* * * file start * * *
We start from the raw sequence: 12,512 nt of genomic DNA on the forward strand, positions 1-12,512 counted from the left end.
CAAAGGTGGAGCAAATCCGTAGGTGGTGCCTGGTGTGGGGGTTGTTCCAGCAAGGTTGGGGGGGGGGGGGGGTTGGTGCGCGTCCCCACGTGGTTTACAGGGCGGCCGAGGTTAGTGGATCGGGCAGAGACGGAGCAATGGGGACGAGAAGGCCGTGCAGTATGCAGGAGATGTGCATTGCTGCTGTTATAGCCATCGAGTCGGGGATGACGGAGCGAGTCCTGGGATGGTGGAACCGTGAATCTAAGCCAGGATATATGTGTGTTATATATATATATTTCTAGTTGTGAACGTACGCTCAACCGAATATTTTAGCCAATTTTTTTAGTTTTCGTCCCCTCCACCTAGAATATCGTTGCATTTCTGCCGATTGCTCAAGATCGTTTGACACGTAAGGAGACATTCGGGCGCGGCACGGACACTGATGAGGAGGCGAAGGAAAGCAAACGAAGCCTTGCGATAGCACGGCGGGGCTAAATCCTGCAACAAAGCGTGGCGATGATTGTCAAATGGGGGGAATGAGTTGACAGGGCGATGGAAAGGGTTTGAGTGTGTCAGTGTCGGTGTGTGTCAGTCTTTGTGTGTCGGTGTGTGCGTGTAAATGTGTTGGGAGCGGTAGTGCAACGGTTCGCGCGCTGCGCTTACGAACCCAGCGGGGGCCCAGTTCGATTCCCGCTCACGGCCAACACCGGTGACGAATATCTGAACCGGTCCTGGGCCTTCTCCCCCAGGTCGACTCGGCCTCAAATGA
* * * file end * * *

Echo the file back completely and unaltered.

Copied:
We start from the raw sequence: 12,512 nt of genomic DNA on the forward strand, positions 1-12,512 counted from the left end.
CAAAGGTGGAGCAAATCCGTAGGTGGTGCCTGGTGTGGGGGTTGTTCCAGCAAGGTTGGGGGGGGGGGGGGGTTGGTGCGCGTCCCCACGTGGTTTACAGGGCGGCCGAGGTTAGTGGATCGGGCAGAGACGGAGCAATGGGGACGAGAAGGCCGTGCAGTATGCAGGAGATGTGCATTGCTGCTGTTATAGCCATCGAGTCGGGGATGACGGAGCGAGTCCTGGGATGGTGGAACCGTGAATCTAAGCCAGGATATATGTGTGTTATATATATATATTTCTAGTTGTGAACGTACGCTCAACCGAATATTTTAGCCAATTTTTTTAGTTTTCGTCCCCTCCACCTAGAATATCGTTGCATTTCTGCCGATTGCTCAAGATCGTTTGACACGTAAGGAGACATTCGGGCGCGGCACGGACACTGATGAGGAGGCGAAGGAAAGCAAACGAAGCCTTGCGATAGCACGGCGGGGCTAAATCCTGCAACAAAGCGTGGCGATGATTGTCAAATGGGGGGAATGAGTTGACAGGGCGATGGAAAGGGTTTGAGTGTGTCAGTGTCGGTGTGTGTCAGTCTTTGTGTGTCGGTGTGTGCGTGTAAATGTGTTGGGAGCGGTAGTGCAACGGTTCGCGCGCTGCGCTTACGAACCCAGCGGGGGCCCAGTTCGATTCCCGCTCACGGCCAACACCGGTGACGAATATCTGAACCGGTCCTGGGCCTTCTCCCCCAGGTCGACTCGGCCTCAAATGA